On the surface, the area around Waterloo station might not seem like such a strange or dark place. However, upon looking hard enough, a bizarre current is noticeable, pulsating through the streets; the remnants of cardboard-city tucked away in the subways, free-runners prancing about the rooftops and, deep underground, a cavernous space dripping with history, silently gathering dust beneath the relentless tumult of the city. This space, The Old Vic Tunnels, is perhaps Waterloo’s best kept secret, and is currently being transformed by producer Tim Wilson, founder of Heritage Arts Company, and his team to become the venue for VAULT London Arts Festival, a three week festival brimming with exciting events where opera, film, theatre, music, dance, partying and comedy are transformed into unexpected and intriguing new forms. I met with Tim for a cup of tea to find out about his inspiration behind the project.
Surrounded by countless teapots and cups, Tim shakes my hand apologising for his paint-stained fingers. ‘Took some time off for some graffiti!’ he says, laughing. ‘Haha, no, just been spending the morning spray-painting ‘VAULT’ on the back of t-shirts.’ He smiles and sips his tea, leaving slight black fingerprints on everything he touches. Tim’s excitement for the opening of VAULT is clear as we discuss what the audience might expect from it. ‘Oh you’re going to have a great time!’ he says when I tell him I’ll be going to one of the ‘Hammer’ film-screenings, ‘the cinema’s probably one of the most terrifying tiny little spaces to watch a horror film! The Flicker Club’s gimmick is the reconnecting of films with their literary origins. They have a personality connected with the film you’re watching reading from the source-text at the beginning. Adds a bit of spice to the whole film-going experience.’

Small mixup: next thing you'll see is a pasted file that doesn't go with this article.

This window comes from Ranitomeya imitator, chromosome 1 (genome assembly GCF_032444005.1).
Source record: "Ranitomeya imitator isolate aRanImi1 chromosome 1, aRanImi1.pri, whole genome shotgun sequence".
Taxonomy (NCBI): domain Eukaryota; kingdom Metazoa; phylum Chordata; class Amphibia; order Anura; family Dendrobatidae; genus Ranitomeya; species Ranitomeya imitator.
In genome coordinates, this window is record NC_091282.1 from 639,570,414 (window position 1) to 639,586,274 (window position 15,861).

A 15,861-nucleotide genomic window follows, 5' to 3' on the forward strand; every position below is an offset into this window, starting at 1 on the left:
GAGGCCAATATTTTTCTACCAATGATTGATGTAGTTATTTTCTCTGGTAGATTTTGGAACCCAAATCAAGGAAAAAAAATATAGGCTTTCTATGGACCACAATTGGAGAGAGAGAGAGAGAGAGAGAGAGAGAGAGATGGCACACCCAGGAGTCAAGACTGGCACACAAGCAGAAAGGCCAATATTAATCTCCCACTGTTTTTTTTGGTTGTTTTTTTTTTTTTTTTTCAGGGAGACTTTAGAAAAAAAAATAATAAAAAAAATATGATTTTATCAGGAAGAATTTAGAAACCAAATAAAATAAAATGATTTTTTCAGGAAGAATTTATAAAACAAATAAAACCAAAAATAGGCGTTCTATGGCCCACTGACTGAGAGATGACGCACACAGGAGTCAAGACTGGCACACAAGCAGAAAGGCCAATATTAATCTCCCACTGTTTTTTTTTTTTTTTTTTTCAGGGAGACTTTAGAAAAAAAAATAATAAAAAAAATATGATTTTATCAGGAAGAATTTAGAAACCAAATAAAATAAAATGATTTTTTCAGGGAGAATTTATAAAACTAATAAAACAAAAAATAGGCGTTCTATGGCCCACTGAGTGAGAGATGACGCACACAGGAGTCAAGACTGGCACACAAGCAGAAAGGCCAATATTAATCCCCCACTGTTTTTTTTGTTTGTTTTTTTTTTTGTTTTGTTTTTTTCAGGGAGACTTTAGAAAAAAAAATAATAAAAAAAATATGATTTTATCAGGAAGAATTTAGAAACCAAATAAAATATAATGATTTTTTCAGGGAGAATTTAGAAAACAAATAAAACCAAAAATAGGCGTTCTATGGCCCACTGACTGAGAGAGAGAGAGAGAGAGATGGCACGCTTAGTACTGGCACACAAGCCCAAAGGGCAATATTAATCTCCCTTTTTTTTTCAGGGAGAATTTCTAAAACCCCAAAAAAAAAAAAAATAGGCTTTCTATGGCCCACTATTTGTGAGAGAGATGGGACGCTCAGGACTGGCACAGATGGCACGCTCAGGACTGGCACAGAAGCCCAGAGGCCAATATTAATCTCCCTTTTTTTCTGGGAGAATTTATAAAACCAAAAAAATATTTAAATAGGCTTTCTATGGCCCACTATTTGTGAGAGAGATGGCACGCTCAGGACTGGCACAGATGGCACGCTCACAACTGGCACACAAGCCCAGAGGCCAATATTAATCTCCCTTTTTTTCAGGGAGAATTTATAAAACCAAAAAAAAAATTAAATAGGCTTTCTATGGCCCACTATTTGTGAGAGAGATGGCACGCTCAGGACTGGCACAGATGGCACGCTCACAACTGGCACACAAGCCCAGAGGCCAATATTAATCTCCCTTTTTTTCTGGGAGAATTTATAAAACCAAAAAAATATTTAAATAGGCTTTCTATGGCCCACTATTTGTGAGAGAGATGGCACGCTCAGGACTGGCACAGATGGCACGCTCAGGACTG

Most of the events in VAULT seem to reinvent genres in this manner, or old works, such as Silent Opera’s silent-disco inspired production of La Boheme, The Kindle Theatre’s re-telling of Clytemnestra through heavy-metal and Rollmop’s digital story-telling event. ‘There’s something great about combining the old and new.’ Tim says, taking the teaspoons on the table and rearranging them in a diagram ‘Old work, new work,’ he says pointing to one spoon, ‘and old audiences and new audiences’, pointing to another. ‘This bit’s really tough: new audiences with new work, but this bit…’ Tim points to where the spoons cross, ‘is what we’re doing: new readings of old work, so everyone knows what we’re talking about.’
I ask him about the festival evoking darkness and horror and he replies ‘Being underground in the tunnels does evoke some sort of darkness. In these sealed industrial zones, there’s a sense of the walls closing in… It’s a brilliant sort of place to be making anything. The space makes things seem more sharply and precisely defined. It’s a wonderfully immersive environment. I think to read it as horror is the first of many layers,’ Tim says thoughtfully. ‘I was watching the Kindle Theatre’s Furies’ rehearsal yesterday and there’s this heartbreaking moment where one of the characters sings ‘my love is lost forever’; she’s on her knees, and at the end of the song a train came over and it sounded like her heartbeat! It was one of those electrifying coincidences where I thought, I hope that’ll happen for every show! That it’ll fit in in that perfect, unpredictable way.’
Before parting, Tim gives me a tour of the tunnels, leading me through the impressively expansive main space, the cinema where rows of velvet chairs are gathered under a low-arching, brick ceiling and the pink-draped set of the Silent Opera. We shuffle through piles of autumn leaves in another space filled with trees and eventually emerge back out onto the streets of London. Before saying goodbye, I ask Tim what type of audience he thinks VAULT will appeal to and he cheerfully says ‘If I was going to bracket them, I’d say, um… humans! I know it’s a cliché to say this, but there really is something for everyone.’
The VAULT London arts festival takes place from the 9th to the 26th February at Waterloo’s Old Vic Tunnels. For more information visit www.thevaultfestival.com
words Claire Hazelton